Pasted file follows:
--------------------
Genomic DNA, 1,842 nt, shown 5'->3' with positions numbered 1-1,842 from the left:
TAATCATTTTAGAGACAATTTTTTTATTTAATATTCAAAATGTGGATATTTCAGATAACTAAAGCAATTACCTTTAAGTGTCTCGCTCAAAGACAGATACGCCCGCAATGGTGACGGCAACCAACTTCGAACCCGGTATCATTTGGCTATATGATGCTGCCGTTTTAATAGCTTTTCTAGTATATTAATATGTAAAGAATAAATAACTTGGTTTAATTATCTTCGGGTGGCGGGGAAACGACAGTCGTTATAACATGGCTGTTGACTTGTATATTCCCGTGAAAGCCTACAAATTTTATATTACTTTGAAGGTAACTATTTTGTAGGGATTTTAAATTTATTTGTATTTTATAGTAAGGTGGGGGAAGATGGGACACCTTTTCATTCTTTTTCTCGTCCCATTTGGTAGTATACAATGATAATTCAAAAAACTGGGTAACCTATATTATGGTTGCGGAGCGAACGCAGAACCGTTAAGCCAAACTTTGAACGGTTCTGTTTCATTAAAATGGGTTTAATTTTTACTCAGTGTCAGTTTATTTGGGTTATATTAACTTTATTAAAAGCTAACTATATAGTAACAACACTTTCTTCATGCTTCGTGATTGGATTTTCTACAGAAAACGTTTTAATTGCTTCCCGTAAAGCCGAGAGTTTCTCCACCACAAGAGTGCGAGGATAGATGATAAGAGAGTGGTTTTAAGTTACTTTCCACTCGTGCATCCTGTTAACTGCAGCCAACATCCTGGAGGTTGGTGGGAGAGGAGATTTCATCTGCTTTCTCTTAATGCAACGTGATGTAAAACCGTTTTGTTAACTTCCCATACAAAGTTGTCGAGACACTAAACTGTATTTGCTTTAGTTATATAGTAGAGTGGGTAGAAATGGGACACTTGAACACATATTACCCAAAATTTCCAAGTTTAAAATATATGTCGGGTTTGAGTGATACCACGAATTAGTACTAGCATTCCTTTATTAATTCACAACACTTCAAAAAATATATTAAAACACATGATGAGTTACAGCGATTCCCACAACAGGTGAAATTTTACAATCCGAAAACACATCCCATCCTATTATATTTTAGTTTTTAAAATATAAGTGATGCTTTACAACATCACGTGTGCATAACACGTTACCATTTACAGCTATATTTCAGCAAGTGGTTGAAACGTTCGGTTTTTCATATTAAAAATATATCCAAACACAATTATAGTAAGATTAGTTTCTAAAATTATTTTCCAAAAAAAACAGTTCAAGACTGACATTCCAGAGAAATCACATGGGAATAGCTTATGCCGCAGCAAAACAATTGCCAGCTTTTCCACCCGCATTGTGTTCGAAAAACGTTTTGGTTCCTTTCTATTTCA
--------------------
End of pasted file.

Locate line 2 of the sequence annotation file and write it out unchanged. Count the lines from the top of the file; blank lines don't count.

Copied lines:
TAATCATTTTAGAGACAATTTTTTTATTTAATATTCAAAATGTGGATATTTCAGATAACTAAAGCAATTACCTTTAAGTGTCTCGCTCAAAGACAGATACGCCCGCAATGGTGACGGCAACCAACTTCGAACCCGGTATCATTTGGCTATATGATGCTGCCGTTTTAATAGCTTTTCTAGTATATTAATATGTAAAGAATAAATAACTTGGTTTAATTATCTTCGGGTGGCGGGGAAACGACAGTCGTTATAACATGGCTGTTGACTTGTATATTCCCGTGAAAGCCTACAAATTTTATATTACTTTGAAGGTAACTATTTTGTAGGGATTTTAAATTTATTTGTATTTTATAGTAAGGTGGGGGAAGATGGGACACCTTTTCATTCTTTTTCTCGTCCCATTTGGTAGTATACAATGATAATTCAAAAAACTGGGTAACCTATATTATGGTTGCGGAGCGAACGCAGAACCGTTAAGCCAAACTTTGAACGGTTCTGTTTCATTAAAATGGGTTTAATTTTTACTCAGTGTCAGTTTATTTGGGTTATATTAACTTTATTAAAAGCTAACTATATAGTAACAACACTTTCTTCATGCTTCGTGATTGGATTTTCTACAGAAAACGTTTTAATTGCTTCCCGTAAAGCCGAGAGTTTCTCCACCACAAGAGTGCGAGGATAGATGATAAGAGAGTGGTTTTAAGTTACTTTCCACTCGTGCATCCTGTTAACTGCAGCCAACATCCTGGAGGTTGGTGGGAGAGGAGATTTCATCTGCTTTCTCTTAATGCAACGTGATGTAAAACCGTTTTGTTAACTTCCCATACAAAGTTGTCGAGACACTAAACTGTATTTGCTTTAGTTATATAGTAGAGTGGGTAGAAATGGGACACTTGAACACATATTACCCAAAATTTCCAAGTTTAAAATATATGTCGGGTTTGAGTGATACCACGAATTAGTACTAGCATTCCTTTATTAATTCACAACACTTCAAAAAATATATTAAAACACATGATGAGTTACAGCGATTCCCACAACAGGTGAAATTTTACAATCCGAAAACACATCCCATCCTATTATATTTTAGTTTTTAAAATATAAGTGATGCTTTACAACATCACGTGTGCATAACACGTTACCATTTACAGCTATATTTCAGCAAGTGGTTGAAACGTTCGGTTTTTCATATTAAAAATATATCCAAACACAATTATAGTAAGATTAGTTTCTAAAATTATTTTCCAAAAAAAACAGTTCAAGACTGACATTCCAGAGAAATCACATGGGAATAGCTTATGCCGCAGCAAAACAATTGCCAGCTTTTCCACCCGCATTGTGTTCGAAAAACGTTTTGGTTCCTTTCTATTTCA